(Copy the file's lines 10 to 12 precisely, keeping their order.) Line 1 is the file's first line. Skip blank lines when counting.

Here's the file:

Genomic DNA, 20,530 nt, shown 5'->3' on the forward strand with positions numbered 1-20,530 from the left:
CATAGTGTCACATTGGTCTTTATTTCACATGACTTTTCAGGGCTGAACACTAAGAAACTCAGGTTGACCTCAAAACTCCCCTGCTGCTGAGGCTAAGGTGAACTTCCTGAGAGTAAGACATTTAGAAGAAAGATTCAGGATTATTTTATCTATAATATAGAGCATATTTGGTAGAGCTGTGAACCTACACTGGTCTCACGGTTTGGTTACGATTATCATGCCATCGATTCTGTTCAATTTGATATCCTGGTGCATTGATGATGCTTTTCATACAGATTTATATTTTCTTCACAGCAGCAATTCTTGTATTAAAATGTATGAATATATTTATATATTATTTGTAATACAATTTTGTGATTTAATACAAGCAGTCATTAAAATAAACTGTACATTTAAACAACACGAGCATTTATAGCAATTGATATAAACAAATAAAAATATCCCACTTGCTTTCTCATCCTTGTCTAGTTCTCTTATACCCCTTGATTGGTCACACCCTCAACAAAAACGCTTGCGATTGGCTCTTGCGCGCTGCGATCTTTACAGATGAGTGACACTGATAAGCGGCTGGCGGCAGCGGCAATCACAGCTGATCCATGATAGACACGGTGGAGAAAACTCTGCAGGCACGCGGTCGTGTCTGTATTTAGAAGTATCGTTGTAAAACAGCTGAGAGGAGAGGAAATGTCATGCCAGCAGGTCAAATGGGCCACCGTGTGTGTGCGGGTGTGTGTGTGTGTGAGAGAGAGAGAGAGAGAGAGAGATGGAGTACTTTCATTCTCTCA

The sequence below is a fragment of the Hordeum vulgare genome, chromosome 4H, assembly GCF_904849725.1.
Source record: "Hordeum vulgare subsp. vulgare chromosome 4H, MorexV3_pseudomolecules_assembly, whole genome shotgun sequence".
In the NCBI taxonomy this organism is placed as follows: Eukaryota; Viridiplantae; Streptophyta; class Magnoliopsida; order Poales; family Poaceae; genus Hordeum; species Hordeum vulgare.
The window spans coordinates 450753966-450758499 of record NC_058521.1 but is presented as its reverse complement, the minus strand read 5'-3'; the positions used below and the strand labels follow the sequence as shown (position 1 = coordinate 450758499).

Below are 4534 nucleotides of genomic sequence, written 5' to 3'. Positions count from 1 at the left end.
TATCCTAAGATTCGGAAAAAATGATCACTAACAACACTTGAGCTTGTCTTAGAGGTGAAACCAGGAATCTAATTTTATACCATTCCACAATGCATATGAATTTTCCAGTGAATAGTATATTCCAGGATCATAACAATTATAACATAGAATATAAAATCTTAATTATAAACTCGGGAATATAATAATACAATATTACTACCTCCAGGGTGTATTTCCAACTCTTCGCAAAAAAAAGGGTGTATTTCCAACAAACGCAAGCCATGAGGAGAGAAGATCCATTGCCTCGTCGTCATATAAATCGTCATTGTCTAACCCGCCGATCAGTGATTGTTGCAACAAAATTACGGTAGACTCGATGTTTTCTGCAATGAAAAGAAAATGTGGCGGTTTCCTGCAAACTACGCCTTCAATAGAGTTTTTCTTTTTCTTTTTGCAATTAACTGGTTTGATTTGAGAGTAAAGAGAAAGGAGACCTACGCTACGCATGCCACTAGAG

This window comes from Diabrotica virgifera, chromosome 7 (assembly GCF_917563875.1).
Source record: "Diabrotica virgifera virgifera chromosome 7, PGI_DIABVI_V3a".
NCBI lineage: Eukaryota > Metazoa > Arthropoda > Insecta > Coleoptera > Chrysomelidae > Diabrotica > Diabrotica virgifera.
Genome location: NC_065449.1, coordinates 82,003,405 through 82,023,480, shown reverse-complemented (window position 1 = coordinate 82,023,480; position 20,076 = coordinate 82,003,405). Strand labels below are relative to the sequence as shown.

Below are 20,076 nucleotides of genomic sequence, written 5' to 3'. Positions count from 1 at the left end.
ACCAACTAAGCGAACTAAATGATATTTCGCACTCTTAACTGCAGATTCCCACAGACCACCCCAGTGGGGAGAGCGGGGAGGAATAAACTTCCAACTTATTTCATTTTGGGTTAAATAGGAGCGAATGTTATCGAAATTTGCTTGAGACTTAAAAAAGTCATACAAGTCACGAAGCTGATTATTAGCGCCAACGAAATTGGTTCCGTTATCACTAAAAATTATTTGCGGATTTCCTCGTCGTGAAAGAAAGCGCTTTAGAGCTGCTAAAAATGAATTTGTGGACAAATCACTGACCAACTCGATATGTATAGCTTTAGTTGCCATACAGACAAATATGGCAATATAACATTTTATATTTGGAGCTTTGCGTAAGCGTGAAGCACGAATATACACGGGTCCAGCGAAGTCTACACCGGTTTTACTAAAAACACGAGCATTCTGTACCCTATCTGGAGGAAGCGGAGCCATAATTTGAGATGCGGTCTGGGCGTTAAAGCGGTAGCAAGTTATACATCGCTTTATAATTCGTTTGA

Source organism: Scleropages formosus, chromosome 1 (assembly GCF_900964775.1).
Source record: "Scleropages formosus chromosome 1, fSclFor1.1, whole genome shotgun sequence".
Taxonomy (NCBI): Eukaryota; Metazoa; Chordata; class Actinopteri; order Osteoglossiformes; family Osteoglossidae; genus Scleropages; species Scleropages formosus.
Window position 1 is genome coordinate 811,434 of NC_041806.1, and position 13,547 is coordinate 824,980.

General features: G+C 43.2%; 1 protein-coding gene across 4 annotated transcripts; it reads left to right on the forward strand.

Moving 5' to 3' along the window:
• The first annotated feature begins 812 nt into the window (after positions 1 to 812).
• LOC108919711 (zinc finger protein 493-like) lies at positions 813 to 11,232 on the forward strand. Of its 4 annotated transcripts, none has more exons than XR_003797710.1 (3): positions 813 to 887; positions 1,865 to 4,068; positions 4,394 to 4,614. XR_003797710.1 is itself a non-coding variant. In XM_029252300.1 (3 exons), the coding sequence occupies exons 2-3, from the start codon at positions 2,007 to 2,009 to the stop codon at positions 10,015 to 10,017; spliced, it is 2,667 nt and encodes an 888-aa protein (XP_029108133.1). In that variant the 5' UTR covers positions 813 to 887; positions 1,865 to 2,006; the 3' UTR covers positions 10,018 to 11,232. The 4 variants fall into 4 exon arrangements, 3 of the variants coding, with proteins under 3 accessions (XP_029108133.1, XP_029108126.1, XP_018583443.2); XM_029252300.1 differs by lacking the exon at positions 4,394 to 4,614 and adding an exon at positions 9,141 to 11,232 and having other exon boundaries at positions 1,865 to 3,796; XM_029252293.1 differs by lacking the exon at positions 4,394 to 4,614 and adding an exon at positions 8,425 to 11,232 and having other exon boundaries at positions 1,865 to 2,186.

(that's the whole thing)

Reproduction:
Source record: "Diabrotica virgifera virgifera chromosome 7, PGI_DIABVI_V3a".
NCBI lineage: Eukaryota > Metazoa > Arthropoda > Insecta > Coleoptera > Chrysomelidae > Diabrotica > Diabrotica virgifera.
Genome location: NC_065449.1, coordinates 82,003,405 through 82,023,480, shown reverse-complemented (window position 1 = coordinate 82,023,480; position 20,076 = coordinate 82,003,405). Strand labels below are relative to the sequence as shown.